• ib radmasters profile image

      ib radmasters 4 years ago from Southern California

      The bottom line is that Obama and the democrats Failed, end of story.

    • Nathan Orf profile image
      Author

      Nathan Orf 4 years ago

      Ronald Reagan did cut taxes, but when he saw the effect they had on the nations deficit, he raised them again. And by the time he left office, the country had an even bigger deficit, which caused the national debt to explode. George H.W Bush continued the policies of his predecessor, and by the time Clinton came along, the country was back in a recession.

      Bill Clinton was a tax and spend liberal. But not Obama. In fact, Obama has actually lowered taxes since he came into office, and even allowed the Bush tax cuts to continue. The truth is, Obama is not a leftist politician. He may be a liberal at heart, but if you look closely at his policies, they are pragmatic and moderate.

      Obama offered us the American Jobs Act, which would have created a million new jobs. It was backed up by the Simpson-Bowles Commission, which was bipartisan. The Republicans on that commission, and most of the other Republicans in the House, ended up blocking the plan. This was not a failure on the Presidents part. It was a failure on the House Republicans part, for failing to lead or even compromise.

    • William Young profile image

      William Young 4 years ago from Eaglle Grove, Iowa

      Junko,

      Ronald Reagan and John F. Kennedy before him cut taxes across the board, even for the richest 1% of Americans, yes even for those millionaires and billionaires. It creates jobs every time it's tried because when you lower the tax burden for corporations they have more capital to invest in research and development and develop new product lines which results in new jobs. Eric Cantor came to President Obama in the first month of his presidency with a proposal to cut taxes on small business owners by 20% and Obama flatly rejected the plan and said--"Elections have consequences, Eric. I won and you lost." Bill Clinton would have taken that deal in a second because he would have understood that it was good for the country, but as we know Barack Obama is way farther to the left than Bill Clinton.

    • junko profile image

      junko 4 years ago

      Taxes is by far the the biggest source of income for a Democratic Nation or Kingdom. Regardless of who wins Taxes will be paid by everybody again. The Government will use that monies to do what the Government has done with monies up until 2008 and the present Administration. This obstructionism must and will stop now or the nation will fail and we will lose All Rights, imagine that.

    • Nathan Orf profile image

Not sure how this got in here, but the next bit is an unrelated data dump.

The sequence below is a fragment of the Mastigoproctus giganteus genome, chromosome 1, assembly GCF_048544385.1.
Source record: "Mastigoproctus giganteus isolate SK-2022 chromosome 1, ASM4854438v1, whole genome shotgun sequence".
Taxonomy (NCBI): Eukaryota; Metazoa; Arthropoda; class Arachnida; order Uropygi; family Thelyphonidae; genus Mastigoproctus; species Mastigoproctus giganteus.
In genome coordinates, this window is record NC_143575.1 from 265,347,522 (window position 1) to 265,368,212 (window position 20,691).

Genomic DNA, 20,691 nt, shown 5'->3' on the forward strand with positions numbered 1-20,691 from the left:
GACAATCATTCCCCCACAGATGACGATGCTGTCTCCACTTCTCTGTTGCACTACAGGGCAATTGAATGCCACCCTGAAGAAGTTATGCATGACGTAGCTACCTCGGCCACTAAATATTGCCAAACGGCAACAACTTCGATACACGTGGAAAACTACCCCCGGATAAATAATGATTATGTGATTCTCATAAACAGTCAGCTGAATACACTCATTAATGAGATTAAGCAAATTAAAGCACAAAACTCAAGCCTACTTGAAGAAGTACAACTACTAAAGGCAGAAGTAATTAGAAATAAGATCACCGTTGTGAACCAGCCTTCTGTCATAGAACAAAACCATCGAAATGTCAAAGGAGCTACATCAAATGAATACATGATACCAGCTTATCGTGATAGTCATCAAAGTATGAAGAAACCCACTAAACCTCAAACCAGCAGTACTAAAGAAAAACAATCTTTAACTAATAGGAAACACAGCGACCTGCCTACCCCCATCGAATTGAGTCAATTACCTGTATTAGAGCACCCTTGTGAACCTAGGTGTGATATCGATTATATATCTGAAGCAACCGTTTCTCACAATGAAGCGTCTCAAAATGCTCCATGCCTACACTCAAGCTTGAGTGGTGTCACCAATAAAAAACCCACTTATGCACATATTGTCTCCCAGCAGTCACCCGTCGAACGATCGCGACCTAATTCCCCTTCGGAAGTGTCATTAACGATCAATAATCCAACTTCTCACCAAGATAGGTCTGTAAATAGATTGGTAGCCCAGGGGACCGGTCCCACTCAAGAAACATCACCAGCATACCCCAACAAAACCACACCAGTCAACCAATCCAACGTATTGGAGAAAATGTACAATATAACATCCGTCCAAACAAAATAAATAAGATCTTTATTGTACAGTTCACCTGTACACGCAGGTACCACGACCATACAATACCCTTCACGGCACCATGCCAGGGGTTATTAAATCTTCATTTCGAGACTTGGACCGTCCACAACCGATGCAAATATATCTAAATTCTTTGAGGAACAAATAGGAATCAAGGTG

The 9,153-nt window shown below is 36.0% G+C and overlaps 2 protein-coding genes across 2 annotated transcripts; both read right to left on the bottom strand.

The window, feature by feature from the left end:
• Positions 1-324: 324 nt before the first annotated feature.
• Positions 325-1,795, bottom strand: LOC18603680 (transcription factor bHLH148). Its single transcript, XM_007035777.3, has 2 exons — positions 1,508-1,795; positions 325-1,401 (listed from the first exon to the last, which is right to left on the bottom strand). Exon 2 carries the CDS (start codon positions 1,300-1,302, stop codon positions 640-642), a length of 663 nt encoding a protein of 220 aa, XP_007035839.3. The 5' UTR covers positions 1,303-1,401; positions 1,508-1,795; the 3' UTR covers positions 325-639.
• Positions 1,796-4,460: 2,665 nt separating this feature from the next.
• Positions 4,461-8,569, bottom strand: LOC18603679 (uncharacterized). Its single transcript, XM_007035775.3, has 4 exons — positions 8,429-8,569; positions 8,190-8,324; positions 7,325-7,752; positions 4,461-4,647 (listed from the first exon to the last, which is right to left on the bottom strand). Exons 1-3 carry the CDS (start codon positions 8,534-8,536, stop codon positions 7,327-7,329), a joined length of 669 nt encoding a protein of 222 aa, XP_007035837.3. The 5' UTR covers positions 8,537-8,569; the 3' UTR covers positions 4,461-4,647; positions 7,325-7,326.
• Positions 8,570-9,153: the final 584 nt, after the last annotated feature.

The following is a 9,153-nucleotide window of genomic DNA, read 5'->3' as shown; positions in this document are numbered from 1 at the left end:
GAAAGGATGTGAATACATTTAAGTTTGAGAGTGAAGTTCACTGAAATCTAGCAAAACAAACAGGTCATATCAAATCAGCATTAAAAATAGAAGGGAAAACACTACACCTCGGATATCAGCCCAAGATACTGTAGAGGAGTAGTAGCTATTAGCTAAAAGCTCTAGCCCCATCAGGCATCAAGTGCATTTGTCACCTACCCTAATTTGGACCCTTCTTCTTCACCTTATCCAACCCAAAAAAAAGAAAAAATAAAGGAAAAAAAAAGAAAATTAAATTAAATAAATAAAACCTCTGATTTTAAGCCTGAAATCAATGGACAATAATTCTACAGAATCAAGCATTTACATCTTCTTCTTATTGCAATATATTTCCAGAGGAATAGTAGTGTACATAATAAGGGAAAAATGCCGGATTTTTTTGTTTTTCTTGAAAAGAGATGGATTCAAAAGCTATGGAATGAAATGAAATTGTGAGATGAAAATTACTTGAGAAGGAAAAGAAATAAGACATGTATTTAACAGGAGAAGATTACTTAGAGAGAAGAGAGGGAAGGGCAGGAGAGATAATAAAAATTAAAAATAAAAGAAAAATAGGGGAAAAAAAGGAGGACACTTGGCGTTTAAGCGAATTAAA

Author

      Nathan Orf 4 years ago

      junko,

      You are right. Mitt Romney being a good businessman is hardly a good reason for voting for him. Plenty of Presidents have been businessmen. Without exception, they managed to tank the economy. Herbert Hoover is a case in point.

      Thanks for commenting.

    • Nathan Orf profile image
      Author

      Nathan Orf 4 years ago

      I was a little disappointed with Obama's speech as well. He made no policy suggestions that I can assess when I go to vote, and sounded less hopeful than pleading.

      If I had to describe the DNC as a baseball game, I would put it like this; Michelle Obama hit her ball out of the park. Bill Clinton hit his ball out of the park. President Obama got to second base.

      However, raising taxes on the rich (or anyone, for that matter) does have a chance at creating jobs. It depends on where the money that comes out of those taxes is spent, how much of it is spent, and how it is spent. The Democrats want to spend on education, infrastructure, clean energy and everything else they spoke of this week.

    • Nathan Orf profile image
      Author

      Nathan Orf 4 years ago

      Justsilvie,

      I liked the "we are in it together" theme very much as well. It sure beats the "we built that" nonsense at the RNC. All in all, the Democrats had a more successful convention than the Republicans. They made sure their message hit home, while Republicans tried to hard to make us like Mitt.

    • junko profile image

      junko 4 years ago

      Nobody said taxing those that can afford the taxes will create jobs, but some people did say not taxing those that can afford would create jobs. Not too many.

    • William Young profile image

      William Young 4 years ago from Eaglle Grove, Iowa

      I will grant you, that the whole speaking to an empty chair thing was a little strange. I actually thought the highlight of Clint's Eastwood's appearance was when he ended by letting 20,000 people in the arena yell out his most famous movie line ever---"Make my day!" But waiting for President Obama to explain, in DETAIL, NOT PLATITUDES, how raising taxes on people making over $250,000 per year is going to create millions of jobs and grow the economy is the equivalent of talking to an empty chair. Can these rich people afford the tax increase? Of course they can, who are we kidding? they're rich, for crying out loud. Will it actually create jobs? Not a single one. Not a chance.

    • junko profile image

      junko 4 years ago

      Money is controlling. Mitt is supported, controlled, and managed by Capitalist. Capitalist don't understand politics as much as Capitalism. Mitt's handlers lack vision because the big money people are having a say how their money is spent. If Mitt and Ryan wins it would have to be by voter fraud.

    • profile image

      Justsilvie 4 years ago

      I liked the we are all in this together sentiment of the Democratic Convention and if the worst happens they might share a crumb or two.

      The current republican party makes me feel like they are a bunch of doomsday preppers and if the worst happens and I knock on their door I will catch them with a book in hand giving them direction on how to filet and cook your neighbor.